On February 17, Sen. Lena Gonzalez (D-Long Beach) introduced a bill in the California Legislature that would mandate that California’s public pension funds stop investing in fossil fuel companies.
SB1173, the Fossil Fuel Divestment Act, would require these state pension funds to make no new investments in fossil fuel companies and to divest existing fossil fuel investments by June 2027. Senator Scott Weiner (D-Sacramento), is co-sponsoring the bill.
The California State Teachers’ Retirement System (CalSTRS) and the California Public Employees’ Retirement System (CalPERS), the largest non-federal pension funds in the country, have over $9 billion invested in fossil fuel companies and related energy sector industries. CalSTRS has about $469 billion in assets, while CalPERS has $327 billion in assets.
For decades, predominately black and brown, low income communities have suffered from the harmful health effects of living in communities surrounded by oil and gas wells in California, a state that styles itself as a “green” and “progressive” leader but still does not have setbacks from oil and gas wells like other states like Colorado, Pennsylvania, North Dakota and even Texas do.
For Nalleli Cobo of Los Angeles, the need for divestment from fossil fuel companies is very personal. When the California State Teachers’ Retirement System (CalSTRS) met publicly with advocates of fossil fuel divestment at a virtual Sustainability Symposium on February 9, Cobo shared her experience growing up near an oil well.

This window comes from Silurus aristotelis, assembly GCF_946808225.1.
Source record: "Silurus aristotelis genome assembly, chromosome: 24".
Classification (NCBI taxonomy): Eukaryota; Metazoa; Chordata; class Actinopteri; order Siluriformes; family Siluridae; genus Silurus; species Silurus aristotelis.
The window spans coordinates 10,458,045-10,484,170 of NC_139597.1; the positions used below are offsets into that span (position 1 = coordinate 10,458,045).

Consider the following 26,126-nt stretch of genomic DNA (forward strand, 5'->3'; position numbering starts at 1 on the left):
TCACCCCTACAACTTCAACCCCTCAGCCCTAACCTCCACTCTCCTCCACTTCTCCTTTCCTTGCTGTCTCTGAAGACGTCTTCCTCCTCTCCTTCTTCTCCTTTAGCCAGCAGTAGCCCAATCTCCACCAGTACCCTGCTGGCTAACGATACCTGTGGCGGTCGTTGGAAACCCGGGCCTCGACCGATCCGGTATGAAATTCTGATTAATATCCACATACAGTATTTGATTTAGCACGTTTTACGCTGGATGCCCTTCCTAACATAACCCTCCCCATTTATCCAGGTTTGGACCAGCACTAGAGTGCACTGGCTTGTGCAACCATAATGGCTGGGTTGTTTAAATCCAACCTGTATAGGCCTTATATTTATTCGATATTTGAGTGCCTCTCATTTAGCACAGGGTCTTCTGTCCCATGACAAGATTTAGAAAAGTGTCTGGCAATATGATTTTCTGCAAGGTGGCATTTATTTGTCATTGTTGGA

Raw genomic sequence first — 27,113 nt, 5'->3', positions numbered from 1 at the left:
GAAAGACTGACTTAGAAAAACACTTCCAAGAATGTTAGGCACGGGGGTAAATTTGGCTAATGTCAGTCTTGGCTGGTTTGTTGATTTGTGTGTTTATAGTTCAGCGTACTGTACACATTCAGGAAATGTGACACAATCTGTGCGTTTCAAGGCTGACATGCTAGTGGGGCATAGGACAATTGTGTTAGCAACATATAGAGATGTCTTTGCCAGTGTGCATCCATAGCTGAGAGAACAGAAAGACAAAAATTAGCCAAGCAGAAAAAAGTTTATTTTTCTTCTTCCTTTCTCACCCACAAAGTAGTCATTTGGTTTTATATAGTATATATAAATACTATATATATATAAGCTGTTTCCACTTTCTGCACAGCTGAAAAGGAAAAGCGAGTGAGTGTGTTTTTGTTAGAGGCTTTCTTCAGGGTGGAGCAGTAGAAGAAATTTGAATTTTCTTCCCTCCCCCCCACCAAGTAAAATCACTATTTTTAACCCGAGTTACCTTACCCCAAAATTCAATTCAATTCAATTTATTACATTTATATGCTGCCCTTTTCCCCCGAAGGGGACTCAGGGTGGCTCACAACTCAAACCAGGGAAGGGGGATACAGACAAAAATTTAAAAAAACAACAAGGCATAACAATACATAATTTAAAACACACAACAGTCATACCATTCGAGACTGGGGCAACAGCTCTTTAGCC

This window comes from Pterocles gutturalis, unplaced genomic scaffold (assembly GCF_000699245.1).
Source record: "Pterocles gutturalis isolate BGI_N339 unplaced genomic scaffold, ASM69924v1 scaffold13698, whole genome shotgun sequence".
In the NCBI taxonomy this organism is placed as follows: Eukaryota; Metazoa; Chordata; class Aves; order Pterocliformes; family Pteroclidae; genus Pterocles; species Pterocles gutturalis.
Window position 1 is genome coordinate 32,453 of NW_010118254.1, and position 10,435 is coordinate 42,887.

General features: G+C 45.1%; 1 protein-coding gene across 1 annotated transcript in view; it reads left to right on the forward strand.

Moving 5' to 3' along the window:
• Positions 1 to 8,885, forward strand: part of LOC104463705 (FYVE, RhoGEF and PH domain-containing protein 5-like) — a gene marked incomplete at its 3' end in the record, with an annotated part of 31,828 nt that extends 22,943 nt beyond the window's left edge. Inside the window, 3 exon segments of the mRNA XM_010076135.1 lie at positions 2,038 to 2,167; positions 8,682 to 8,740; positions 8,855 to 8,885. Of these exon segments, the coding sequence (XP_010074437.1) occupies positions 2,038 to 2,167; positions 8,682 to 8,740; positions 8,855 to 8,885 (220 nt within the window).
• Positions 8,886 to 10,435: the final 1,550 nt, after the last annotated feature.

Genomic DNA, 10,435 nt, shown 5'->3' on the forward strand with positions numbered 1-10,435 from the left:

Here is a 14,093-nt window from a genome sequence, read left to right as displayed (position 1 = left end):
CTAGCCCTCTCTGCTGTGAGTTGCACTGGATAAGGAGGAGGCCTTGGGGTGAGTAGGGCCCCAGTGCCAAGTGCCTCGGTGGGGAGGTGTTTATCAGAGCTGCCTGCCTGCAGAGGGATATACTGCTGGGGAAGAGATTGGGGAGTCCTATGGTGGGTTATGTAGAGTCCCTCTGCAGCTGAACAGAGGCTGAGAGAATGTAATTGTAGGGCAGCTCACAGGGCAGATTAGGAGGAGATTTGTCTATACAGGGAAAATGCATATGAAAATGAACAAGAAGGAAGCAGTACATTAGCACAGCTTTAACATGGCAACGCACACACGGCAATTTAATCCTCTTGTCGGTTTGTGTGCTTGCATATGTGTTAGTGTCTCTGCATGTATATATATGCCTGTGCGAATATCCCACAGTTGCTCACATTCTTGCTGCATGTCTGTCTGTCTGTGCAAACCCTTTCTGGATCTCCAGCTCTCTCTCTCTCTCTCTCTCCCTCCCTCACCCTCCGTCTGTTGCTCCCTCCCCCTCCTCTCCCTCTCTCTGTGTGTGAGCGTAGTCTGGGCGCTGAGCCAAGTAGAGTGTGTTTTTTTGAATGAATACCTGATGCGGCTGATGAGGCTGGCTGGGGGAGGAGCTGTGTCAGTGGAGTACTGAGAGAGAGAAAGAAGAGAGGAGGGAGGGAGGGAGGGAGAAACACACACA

“My health declined,” she testified. “I started getting body spasms so severe I couldn’t move. My mom would have to carry me from one place to another. At the age of 19, I was diagnosed with stage 2 cancer.”
“It’s important that teachers’ money doesn’t go to killing kids, it doesn’t go to damaging their organs or their health; it goes to protecting them and guaranteeing a beautiful life for them,” Cobo said.
Likewise, Lizbeth Ibarra, a 17 year old climate activist who grew up near the Chevron refinery in Richmond, asked CalSTRS, “How much more does my community have to suffer, how much does my future have to be in question for you to decide that your moral responsibility is to pull support from those causing the suffering?”
Accompanying the introduction of the bill, Gonzalez held a press conference Thursday that featured Miriam Eide, Coordinating Director, Fossil Free California; Carlos Davidson, Professor Emeritus, San Francisco State University and California Faculty Association member; Raven Fonseca Jensen, Member, Youth vs Apocalypse;
Senator Gonzalez, who as a mother of three and a resident of a district where residents suffer from exposure to toxics, knows first hand about the impacts of fossil fuel corporations on frontline communities.
“Investing billions in the fossil fuel companies that are polluting our environment while at the same time trying to meet ambitious emissions reduction goals is contradictory and incongruous,” she said. “SB 1173 will ensure we remain true to our values and honor our commitment as a State to protecting the environment and the health and future of all Californians, including historically disadvantaged communities of color that are disproportionately impacted by the hazardous pollutants released into our communities by these companies.”
In response to my question about how divestment bill proponents will overcome the grip that the oil industry lobby has on the Legislature, she said the Legislature passed a similar bill in 2015 requiring CalPERS and CalSTRS to divest from coal companies.
She also noted that since then, the University of California and California State University systems, the states of Maine and New York, New York City, the province of Quebec, the Vatican, Unitarian Church, and World Council of Churches have made similar announcements.
“I think the political appetite is out there now for this bill,” she said.
Miriam Eide, Coordinating Director at Fossil Free California, said after eight years of CalSTRS and CalPERS ignoring the calls of students, teachers, and state workers to divest their pensions, her group is “grateful to Senator Gonzalez for leading the way in today’s legislative push for pension divestment.”